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Are Superchargers on I95 busy?

Due to Covid we havent been to the USA since 2019. We go from Toronto to Florida for Christmas break, hitting the I95 near Charleston.

In the past the only time we have had to wait for a charger is the airport in Savannah. Since then there are so many more model 3's and Y's on the road I was wondering if the charging network has kept up with the demand?

I do see that most of the chargers that A Better Route Planner sends us to are new 250KW, 12 stall chargers. That looks great!

We are going mid week before christmas, but leaving New Years day.

Thanks
 

RTPEV

Active Member
Mar 21, 2016
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Durham, NC
I will be able to give you a trip report in about a week as I will be traveling to Jacksonville this coming weekend (obviously the week before Christmas may be a bit busier).

The nice thing about ABRP is that you will be able to easily see the upcoming Supercharger utilization front-and-center in the app/website (you can see this on the Tesla nav map too, just not as convenient). This should help with decision making while en route to decide what Superchargers to stop at and which to skip.

My previous experience with I-95 is from Petersburg, VA to points north and even during holiday weekends it hasn't been an issue.
 
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LoudMusic

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Jul 21, 2020
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This is another example of publicizing the information that I'd like to see Tesla do. Give us "busy-ness" data on the Supercharger locations.

You can get the info passively just by looking at where they are building/permitting/planning additional sites. But actual numbers for time-of-day usage would be great.
 

cypho

Member
Dec 20, 2018
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USA
This is another example of publicizing the information that I'd like to see Tesla do. Give us "busy-ness" data on the Supercharger locations.

As helpful as this would be, I don't think Tesla would want to share this data.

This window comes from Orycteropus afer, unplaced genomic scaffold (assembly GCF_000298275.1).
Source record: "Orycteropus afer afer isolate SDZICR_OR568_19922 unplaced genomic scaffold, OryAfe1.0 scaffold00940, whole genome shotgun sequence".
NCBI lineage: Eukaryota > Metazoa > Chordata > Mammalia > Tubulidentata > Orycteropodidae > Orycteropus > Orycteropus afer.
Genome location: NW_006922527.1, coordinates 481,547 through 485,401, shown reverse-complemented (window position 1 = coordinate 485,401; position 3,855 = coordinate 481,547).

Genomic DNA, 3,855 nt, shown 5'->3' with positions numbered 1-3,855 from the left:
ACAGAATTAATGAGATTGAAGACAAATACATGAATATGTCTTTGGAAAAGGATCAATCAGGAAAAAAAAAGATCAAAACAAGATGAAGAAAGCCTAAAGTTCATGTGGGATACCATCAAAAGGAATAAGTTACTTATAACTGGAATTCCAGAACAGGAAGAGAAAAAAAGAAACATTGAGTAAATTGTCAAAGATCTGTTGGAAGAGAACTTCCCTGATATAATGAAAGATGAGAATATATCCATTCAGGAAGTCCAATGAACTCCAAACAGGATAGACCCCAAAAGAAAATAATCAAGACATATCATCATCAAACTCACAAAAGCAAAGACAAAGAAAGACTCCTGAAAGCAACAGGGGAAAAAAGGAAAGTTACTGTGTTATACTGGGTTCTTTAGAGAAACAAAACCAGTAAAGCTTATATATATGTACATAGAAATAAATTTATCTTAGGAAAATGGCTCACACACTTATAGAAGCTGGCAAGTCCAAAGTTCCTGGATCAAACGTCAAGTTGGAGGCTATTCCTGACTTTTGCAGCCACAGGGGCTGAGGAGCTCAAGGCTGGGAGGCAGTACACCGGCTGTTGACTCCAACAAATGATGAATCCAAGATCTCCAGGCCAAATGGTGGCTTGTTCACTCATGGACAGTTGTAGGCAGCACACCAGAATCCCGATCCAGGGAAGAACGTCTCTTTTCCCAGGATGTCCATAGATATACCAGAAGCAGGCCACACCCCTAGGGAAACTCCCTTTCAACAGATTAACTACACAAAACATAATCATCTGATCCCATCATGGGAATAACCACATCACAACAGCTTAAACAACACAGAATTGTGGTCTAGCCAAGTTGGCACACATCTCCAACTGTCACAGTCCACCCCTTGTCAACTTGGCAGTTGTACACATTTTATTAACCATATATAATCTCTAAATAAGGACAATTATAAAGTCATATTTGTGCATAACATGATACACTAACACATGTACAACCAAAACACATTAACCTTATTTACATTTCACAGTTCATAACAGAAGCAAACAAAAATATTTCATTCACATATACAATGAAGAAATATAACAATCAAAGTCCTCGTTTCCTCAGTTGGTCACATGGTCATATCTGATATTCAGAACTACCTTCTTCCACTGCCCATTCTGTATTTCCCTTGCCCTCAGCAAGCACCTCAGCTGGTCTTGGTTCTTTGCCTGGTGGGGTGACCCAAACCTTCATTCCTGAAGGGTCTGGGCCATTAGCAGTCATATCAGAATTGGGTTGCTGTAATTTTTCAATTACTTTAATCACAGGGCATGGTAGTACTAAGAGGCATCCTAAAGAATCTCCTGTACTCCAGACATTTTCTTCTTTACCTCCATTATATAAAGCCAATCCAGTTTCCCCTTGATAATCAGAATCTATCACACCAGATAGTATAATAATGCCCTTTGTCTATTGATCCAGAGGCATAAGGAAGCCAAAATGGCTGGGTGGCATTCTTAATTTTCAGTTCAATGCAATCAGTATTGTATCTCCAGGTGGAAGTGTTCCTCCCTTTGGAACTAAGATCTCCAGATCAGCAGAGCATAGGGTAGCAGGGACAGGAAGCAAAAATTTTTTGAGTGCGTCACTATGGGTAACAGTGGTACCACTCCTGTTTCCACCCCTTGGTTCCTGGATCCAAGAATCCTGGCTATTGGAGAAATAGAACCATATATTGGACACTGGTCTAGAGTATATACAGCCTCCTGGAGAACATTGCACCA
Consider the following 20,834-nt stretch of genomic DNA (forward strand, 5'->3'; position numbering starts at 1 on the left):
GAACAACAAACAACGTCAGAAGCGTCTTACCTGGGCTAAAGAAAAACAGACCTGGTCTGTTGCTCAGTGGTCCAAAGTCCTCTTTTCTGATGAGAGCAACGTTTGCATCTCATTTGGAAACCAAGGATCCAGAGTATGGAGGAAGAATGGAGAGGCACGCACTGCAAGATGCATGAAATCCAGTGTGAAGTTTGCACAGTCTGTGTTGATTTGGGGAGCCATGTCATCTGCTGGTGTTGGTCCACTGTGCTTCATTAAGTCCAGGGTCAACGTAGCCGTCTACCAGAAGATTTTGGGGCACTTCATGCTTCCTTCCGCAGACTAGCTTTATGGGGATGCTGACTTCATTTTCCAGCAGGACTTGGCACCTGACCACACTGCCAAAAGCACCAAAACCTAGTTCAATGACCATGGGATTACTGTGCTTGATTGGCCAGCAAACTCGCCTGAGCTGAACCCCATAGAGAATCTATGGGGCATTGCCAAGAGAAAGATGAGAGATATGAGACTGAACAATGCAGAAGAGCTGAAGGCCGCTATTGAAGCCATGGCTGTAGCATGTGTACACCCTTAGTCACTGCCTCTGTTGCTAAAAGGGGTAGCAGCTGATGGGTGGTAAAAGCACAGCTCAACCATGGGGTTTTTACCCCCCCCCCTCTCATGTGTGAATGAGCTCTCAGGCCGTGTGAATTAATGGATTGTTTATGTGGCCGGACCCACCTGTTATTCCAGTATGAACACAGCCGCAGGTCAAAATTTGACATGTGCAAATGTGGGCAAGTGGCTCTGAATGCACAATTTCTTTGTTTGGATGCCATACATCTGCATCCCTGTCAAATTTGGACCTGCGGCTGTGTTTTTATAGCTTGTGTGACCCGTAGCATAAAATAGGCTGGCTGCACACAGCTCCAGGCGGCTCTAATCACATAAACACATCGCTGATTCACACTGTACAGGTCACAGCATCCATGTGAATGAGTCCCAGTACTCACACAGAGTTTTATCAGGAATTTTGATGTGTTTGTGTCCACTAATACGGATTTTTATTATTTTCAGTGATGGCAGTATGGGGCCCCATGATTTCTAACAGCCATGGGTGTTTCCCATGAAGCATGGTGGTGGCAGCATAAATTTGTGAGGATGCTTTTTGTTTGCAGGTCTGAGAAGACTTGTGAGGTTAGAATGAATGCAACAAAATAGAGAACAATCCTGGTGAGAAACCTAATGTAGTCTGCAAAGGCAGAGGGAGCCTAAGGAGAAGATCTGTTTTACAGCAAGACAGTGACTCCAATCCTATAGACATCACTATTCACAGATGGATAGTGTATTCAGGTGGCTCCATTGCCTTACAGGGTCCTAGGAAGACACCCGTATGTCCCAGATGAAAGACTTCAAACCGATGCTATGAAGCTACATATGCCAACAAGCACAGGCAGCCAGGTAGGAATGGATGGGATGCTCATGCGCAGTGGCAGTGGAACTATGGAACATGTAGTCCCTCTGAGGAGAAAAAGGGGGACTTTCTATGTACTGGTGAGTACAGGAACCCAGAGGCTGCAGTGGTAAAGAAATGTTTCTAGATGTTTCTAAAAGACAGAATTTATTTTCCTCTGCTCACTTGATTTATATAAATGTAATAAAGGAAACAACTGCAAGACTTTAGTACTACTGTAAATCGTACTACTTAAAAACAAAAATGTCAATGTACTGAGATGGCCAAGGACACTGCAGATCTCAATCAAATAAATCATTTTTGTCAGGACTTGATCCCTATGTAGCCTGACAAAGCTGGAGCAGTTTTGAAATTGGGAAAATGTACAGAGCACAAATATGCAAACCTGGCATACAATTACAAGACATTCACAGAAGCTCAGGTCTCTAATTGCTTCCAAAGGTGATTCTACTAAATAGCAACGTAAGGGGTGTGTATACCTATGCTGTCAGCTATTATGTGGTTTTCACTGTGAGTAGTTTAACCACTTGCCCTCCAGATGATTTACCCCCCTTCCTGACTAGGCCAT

If the data shows that superchargers are busy, then the headlines will be "don't buy a Tesla, the chargers are always super busy" and if the data shows that they are underutilized the headlines will be "Tesla is wasting millions on superchargers that few people use"
 

LoudMusic

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Jul 21, 2020
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Arkansas
As helpful as this would be, I don't think Tesla would want to share this data.

If the data shows that superchargers are busy, then the headlines will be "don't buy a Tesla, the chargers are always super busy" and if the data shows that they are underutilized the headlines will be "Tesla is wasting millions on superchargers that few people use"

You're probably right. Journalism ruins a lot of things. The headline should be "It's easier to find an EV charging spot because available plugs are mapped and charted - fuel pumps you'll end up waiting in line"
 
This is another example of publicizing the information that I'd like to see Tesla do. Give us "busy-ness" data on the Supercharger locations.
Availability is shown on the Tesla nav. This is more or less real time, not "usually busy between x and Y hours".
Also, you should check the supercharger map. Tesla has opened more SC on the I-95 corridor since 2019.
 

qdeathstar

Completely Serious
May 17, 2019
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VB
I think they will be busy, in that you may have to share a charging station with someone else (so you both get a little slower charge rate) but I doubt you will have to sit and wait somewhere, though Tesla’s are becoming way more popular now so it’s hard to compare last year to this year.

If it was just me on the road, I’d roll the dice. If it was my wife and (future 🤞) kids I probably wouldn’t risk it just to avoid the head ache.
 

RTPEV

Active Member
Mar 21, 2016
1,517
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Durham, NC